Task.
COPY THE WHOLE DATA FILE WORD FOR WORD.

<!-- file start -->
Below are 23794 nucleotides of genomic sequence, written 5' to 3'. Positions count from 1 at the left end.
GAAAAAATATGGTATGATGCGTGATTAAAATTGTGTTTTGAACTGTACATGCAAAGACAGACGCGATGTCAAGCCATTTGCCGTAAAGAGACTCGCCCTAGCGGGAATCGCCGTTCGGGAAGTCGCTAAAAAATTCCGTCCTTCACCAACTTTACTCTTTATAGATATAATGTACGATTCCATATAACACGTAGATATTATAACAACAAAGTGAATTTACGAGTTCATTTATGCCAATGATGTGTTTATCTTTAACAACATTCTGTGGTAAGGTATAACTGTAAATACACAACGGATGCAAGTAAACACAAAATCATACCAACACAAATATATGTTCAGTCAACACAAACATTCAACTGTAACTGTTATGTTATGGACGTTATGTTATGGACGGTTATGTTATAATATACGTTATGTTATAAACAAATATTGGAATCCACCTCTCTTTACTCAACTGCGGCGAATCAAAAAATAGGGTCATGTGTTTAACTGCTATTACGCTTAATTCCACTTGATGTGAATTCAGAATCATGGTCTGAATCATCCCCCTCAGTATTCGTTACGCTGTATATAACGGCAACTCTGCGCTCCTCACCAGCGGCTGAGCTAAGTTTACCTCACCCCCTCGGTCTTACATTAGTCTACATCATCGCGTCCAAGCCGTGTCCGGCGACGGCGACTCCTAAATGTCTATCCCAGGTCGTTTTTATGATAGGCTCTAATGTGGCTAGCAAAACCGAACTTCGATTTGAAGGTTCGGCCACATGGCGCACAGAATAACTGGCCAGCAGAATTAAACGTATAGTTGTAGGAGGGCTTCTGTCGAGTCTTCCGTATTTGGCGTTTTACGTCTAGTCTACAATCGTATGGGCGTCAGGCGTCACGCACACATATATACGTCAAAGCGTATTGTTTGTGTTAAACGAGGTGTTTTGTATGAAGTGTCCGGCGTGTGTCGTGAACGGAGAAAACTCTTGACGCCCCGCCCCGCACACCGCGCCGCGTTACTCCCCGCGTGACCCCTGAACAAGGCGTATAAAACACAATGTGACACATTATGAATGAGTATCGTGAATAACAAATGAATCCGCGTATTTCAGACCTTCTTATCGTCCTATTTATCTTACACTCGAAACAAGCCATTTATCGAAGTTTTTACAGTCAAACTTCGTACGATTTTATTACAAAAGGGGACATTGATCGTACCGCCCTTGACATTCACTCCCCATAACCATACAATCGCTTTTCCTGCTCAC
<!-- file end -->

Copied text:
Below are 23794 nucleotides of genomic sequence, written 5' to 3'. Positions count from 1 at the left end.
GAAAAAATATGGTATGATGCGTGATTAAAATTGTGTTTTGAACTGTACATGCAAAGACAGACGCGATGTCAAGCCATTTGCCGTAAAGAGACTCGCCCTAGCGGGAATCGCCGTTCGGGAAGTCGCTAAAAAATTCCGTCCTTCACCAACTTTACTCTTTATAGATATAATGTACGATTCCATATAACACGTAGATATTATAACAACAAAGTGAATTTACGAGTTCATTTATGCCAATGATGTGTTTATCTTTAACAACATTCTGTGGTAAGGTATAACTGTAAATACACAACGGATGCAAGTAAACACAAAATCATACCAACACAAATATATGTTCAGTCAACACAAACATTCAACTGTAACTGTTATGTTATGGACGTTATGTTATGGACGGTTATGTTATAATATACGTTATGTTATAAACAAATATTGGAATCCACCTCTCTTTACTCAACTGCGGCGAATCAAAAAATAGGGTCATGTGTTTAACTGCTATTACGCTTAATTCCACTTGATGTGAATTCAGAATCATGGTCTGAATCATCCCCCTCAGTATTCGTTACGCTGTATATAACGGCAACTCTGCGCTCCTCACCAGCGGCTGAGCTAAGTTTACCTCACCCCCTCGGTCTTACATTAGTCTACATCATCGCGTCCAAGCCGTGTCCGGCGACGGCGACTCCTAAATGTCTATCCCAGGTCGTTTTTATGATAGGCTCTAATGTGGCTAGCAAAACCGAACTTCGATTTGAAGGTTCGGCCACATGGCGCACAGAATAACTGGCCAGCAGAATTAAACGTATAGTTGTAGGAGGGCTTCTGTCGAGTCTTCCGTATTTGGCGTTTTACGTCTAGTCTACAATCGTATGGGCGTCAGGCGTCACGCACACATATATACGTCAAAGCGTATTGTTTGTGTTAAACGAGGTGTTTTGTATGAAGTGTCCGGCGTGTGTCGTGAACGGAGAAAACTCTTGACGCCCCGCCCCGCACACCGCGCCGCGTTACTCCCCGCGTGACCCCTGAACAAGGCGTATAAAACACAATGTGACACATTATGAATGAGTATCGTGAATAACAAATGAATCCGCGTATTTCAGACCTTCTTATCGTCCTATTTATCTTACACTCGAAACAAGCCATTTATCGAAGTTTTTACAGTCAAACTTCGTACGATTTTATTACAAAAGGGGACATTGATCGTACCGCCCTTGACATTCACTCCCCATAACCATACAATCGCTTTTCCTGCTCAC